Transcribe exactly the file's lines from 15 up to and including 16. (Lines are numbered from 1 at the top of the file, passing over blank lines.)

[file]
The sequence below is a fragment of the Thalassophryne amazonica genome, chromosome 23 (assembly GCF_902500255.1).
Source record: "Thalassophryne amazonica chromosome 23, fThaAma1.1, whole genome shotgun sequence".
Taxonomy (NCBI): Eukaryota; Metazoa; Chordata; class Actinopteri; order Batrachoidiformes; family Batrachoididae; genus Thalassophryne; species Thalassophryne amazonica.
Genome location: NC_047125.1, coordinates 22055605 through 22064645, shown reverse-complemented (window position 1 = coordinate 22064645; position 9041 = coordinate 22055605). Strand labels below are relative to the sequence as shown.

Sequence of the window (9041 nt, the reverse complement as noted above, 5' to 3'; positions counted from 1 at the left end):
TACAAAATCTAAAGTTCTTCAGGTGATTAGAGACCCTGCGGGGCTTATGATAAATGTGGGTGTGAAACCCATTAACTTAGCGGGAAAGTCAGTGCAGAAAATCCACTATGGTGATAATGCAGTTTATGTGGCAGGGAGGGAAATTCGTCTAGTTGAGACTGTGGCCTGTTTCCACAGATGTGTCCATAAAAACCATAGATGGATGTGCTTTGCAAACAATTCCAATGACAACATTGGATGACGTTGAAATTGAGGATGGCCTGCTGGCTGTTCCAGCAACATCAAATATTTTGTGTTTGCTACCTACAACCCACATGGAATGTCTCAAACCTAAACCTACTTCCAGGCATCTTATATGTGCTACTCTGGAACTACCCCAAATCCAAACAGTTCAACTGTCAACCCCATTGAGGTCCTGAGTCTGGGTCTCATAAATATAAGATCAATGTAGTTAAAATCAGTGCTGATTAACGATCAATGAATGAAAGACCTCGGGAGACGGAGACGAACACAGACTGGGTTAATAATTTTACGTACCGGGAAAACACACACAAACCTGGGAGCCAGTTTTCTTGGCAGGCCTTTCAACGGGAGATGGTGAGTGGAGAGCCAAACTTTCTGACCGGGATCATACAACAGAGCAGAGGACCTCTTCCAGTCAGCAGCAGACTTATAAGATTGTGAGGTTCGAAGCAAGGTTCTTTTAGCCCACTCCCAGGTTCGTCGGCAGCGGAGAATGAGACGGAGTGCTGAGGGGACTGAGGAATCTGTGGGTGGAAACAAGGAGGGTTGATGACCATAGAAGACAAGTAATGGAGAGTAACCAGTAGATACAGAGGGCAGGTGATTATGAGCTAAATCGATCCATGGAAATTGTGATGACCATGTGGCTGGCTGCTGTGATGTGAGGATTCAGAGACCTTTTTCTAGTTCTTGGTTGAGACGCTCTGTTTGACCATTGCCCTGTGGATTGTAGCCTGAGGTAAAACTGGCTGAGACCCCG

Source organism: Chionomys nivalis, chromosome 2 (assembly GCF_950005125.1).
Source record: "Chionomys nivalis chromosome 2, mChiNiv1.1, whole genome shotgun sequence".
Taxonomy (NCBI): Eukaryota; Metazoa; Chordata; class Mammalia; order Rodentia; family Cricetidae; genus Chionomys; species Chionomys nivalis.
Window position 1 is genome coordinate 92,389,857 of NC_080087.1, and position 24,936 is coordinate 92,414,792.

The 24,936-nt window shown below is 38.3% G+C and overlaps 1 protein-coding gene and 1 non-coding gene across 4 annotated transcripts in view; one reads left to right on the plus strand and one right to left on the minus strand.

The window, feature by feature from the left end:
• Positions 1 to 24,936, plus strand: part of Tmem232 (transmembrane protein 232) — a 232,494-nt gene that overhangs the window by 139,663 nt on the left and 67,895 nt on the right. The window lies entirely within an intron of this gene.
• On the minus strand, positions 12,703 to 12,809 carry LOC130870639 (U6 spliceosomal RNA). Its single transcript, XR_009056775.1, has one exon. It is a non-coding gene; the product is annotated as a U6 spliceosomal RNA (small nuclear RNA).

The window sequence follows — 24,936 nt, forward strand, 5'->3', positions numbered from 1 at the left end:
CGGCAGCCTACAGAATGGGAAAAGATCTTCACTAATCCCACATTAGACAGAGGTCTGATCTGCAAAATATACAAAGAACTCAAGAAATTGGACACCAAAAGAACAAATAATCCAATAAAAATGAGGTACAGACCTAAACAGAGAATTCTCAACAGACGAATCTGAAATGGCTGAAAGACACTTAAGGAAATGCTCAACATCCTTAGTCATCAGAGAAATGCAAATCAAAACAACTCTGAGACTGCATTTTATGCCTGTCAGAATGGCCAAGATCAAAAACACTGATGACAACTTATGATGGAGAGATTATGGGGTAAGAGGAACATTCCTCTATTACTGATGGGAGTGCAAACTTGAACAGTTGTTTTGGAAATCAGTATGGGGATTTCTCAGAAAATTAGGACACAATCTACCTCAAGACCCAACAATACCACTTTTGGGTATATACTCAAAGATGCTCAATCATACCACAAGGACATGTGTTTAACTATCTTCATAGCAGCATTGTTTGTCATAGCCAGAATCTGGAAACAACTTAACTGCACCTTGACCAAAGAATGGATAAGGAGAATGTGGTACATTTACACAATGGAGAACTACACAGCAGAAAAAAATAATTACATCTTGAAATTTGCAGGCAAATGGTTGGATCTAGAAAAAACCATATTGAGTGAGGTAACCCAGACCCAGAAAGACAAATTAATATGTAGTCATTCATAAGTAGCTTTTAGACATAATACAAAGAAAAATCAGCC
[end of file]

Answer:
The window sequence follows — 24,936 nt, forward strand, 5'->3', positions numbered from 1 at the left end:
CGGCAGCCTACAGAATGGGAAAAGATCTTCACTAATCCCACATTAGACAGAGGTCTGATCTGCAAAATATACAAAGAACTCAAGAAATTGGACACCAAAAGAACAAATAATCCAATAAAAATGAGGTACAGACCTAAACAGAGAATTCTCAACAGACGAATCTGAAATGGCTGAAAGACACTTAAGGAAATGCTCAACATCCTTAGTCATCAGAGAAATGCAAATCAAAACAACTCTGAGACTGCATTTTATGCCTGTCAGAATGGCCAAGATCAAAAACACTGATGACAACTTATGATGGAGAGATTATGGGGTAAGAGGAACATTCCTCTATTACTGATGGGAGTGCAAACTTGAACAGTTGTTTTGGAAATCAGTATGGGGATTTCTCAGAAAATTAGGACACAATCTACCTCAAGACCCAACAATACCACTTTTGGGTATATACTCAAAGATGCTCAATCATACCACAAGGACATGTGTTTAACTATCTTCATAGCAGCATTGTTTGTCATAGCCAGAATCTGGAAACAACTTAACTGCACCTTGACCAAAGAATGGATAAGGAGAATGTGGTACATTTACACAATGGAGAACTACACAGCAGAAAAAAATAATTACATCTTGAAATTTGCAGGCAAATGGTTGGATCTAGAAAAAACCATATTGAGTGAGGTAACCCAGACCCAGAAAGACAAATTAATATGTAGTCATTCATAAGTAGCTTTTAGACATAATACAAAGAAAAATCAGCC